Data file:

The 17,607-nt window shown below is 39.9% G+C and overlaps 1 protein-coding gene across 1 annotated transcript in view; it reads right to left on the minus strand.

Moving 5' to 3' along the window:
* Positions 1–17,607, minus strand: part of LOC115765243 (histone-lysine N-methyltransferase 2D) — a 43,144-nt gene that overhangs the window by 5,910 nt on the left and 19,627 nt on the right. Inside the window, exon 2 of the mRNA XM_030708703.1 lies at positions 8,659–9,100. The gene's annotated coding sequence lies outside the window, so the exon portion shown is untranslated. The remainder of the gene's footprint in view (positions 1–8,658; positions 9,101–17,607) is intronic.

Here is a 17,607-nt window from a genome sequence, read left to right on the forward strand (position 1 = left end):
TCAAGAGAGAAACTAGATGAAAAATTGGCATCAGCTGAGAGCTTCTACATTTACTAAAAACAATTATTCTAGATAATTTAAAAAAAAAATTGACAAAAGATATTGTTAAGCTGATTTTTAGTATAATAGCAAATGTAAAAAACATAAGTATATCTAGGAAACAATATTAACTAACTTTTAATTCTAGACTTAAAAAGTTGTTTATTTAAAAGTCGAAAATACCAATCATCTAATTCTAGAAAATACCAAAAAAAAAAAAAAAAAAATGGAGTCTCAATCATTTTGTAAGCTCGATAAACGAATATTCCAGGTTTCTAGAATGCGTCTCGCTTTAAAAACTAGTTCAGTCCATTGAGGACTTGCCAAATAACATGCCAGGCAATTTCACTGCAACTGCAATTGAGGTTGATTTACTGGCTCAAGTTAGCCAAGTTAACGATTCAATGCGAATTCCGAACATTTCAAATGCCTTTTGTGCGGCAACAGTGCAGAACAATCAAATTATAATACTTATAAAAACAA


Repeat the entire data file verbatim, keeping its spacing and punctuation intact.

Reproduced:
The 17,607-nt window shown below is 39.9% G+C and overlaps 1 protein-coding gene across 1 annotated transcript in view; it reads right to left on the minus strand.

Moving 5' to 3' along the window:
* Positions 1–17,607, minus strand: part of LOC115765243 (histone-lysine N-methyltransferase 2D) — a 43,144-nt gene that overhangs the window by 5,910 nt on the left and 19,627 nt on the right. Inside the window, exon 2 of the mRNA XM_030708703.1 lies at positions 8,659–9,100. The gene's annotated coding sequence lies outside the window, so the exon portion shown is untranslated. The remainder of the gene's footprint in view (positions 1–8,658; positions 9,101–17,607) is intronic.

Here is a 17,607-nt window from a genome sequence, read left to right on the forward strand (position 1 = left end):
TCAAGAGAGAAACTAGATGAAAAATTGGCATCAGCTGAGAGCTTCTACATTTACTAAAAACAATTATTCTAGATAATTTAAAAAAAAAATTGACAAAAGATATTGTTAAGCTGATTTTTAGTATAATAGCAAATGTAAAAAACATAAGTATATCTAGGAAACAATATTAACTAACTTTTAATTCTAGACTTAAAAAGTTGTTTATTTAAAAGTCGAAAATACCAATCATCTAATTCTAGAAAATACCAAAAAAAAAAAAAAAAAAATGGAGTCTCAATCATTTTGTAAGCTCGATAAACGAATATTCCAGGTTTCTAGAATGCGTCTCGCTTTAAAAACTAGTTCAGTCCATTGAGGACTTGCCAAATAACATGCCAGGCAATTTCACTGCAACTGCAATTGAGGTTGATTTACTGGCTCAAGTTAGCCAAGTTAACGATTCAATGCGAATTCCGAACATTTCAAATGCCTTTTGTGCGGCAACAGTGCAGAACAATCAAATTATAATACTTATAAAAACAA